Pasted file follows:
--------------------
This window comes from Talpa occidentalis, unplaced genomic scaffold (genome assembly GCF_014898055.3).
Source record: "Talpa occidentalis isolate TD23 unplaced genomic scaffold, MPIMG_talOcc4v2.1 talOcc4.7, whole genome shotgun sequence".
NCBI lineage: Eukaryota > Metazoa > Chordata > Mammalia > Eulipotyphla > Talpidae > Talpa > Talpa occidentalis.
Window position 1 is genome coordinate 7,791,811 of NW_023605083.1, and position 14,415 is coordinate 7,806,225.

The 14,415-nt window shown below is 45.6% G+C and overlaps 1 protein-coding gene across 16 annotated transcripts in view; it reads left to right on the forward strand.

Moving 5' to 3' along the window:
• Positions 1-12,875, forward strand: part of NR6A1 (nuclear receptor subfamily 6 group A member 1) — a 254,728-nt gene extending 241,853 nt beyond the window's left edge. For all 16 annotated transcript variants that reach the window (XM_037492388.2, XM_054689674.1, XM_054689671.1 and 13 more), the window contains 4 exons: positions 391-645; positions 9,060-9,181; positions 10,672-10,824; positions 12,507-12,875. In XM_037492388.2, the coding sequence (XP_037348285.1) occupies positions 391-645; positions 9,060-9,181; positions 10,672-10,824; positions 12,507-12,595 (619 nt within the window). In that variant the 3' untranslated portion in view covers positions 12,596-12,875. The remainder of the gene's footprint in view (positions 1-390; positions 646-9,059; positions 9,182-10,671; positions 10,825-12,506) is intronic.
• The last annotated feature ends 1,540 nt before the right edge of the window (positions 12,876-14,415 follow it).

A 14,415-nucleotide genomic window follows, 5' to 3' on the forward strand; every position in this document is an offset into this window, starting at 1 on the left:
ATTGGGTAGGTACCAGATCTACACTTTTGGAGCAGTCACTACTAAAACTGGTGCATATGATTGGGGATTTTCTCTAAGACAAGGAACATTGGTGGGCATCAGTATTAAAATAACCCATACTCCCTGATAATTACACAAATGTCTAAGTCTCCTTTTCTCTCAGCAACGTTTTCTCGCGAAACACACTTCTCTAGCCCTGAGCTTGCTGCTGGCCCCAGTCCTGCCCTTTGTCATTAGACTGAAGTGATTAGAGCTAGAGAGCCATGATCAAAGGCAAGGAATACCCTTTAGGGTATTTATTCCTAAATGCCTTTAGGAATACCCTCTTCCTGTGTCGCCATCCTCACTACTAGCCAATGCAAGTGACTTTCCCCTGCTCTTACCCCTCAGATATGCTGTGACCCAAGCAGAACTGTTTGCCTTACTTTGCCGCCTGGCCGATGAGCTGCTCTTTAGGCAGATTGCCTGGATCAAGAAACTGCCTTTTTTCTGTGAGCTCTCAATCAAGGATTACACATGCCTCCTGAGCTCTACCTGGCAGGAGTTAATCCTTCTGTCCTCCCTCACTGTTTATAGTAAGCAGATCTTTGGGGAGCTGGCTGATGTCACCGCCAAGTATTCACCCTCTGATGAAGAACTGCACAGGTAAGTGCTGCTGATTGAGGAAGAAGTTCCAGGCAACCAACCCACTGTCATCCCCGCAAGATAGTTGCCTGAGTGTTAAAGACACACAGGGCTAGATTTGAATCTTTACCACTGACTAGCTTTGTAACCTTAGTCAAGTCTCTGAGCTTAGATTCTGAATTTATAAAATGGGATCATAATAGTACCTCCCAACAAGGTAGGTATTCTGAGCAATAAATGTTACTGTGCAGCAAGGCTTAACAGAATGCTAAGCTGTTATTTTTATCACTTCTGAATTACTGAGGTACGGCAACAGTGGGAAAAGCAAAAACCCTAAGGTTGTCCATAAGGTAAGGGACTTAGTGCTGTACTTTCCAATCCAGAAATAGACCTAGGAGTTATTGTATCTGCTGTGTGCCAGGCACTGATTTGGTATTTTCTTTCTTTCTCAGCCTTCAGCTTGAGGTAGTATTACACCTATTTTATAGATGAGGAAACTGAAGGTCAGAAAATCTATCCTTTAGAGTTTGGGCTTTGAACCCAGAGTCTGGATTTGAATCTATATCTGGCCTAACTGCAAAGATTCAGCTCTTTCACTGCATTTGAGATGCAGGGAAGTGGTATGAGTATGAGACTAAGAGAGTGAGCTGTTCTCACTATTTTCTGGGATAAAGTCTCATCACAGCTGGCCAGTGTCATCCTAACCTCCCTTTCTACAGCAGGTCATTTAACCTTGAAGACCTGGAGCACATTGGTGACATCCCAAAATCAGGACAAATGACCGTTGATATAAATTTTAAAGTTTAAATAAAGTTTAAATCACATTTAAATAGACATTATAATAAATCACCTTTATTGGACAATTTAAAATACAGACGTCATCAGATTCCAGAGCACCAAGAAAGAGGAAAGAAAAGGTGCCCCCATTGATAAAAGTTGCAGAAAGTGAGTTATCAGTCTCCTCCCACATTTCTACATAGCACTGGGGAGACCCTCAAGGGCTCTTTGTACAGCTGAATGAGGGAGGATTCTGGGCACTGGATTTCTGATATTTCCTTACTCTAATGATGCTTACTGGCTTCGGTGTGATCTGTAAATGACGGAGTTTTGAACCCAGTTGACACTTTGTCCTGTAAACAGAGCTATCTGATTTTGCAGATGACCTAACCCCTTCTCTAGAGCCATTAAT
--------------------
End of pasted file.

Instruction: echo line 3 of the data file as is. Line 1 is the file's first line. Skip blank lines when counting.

NCBI lineage: Eukaryota > Metazoa > Chordata > Mammalia > Eulipotyphla > Talpidae > Talpa > Talpa occidentalis.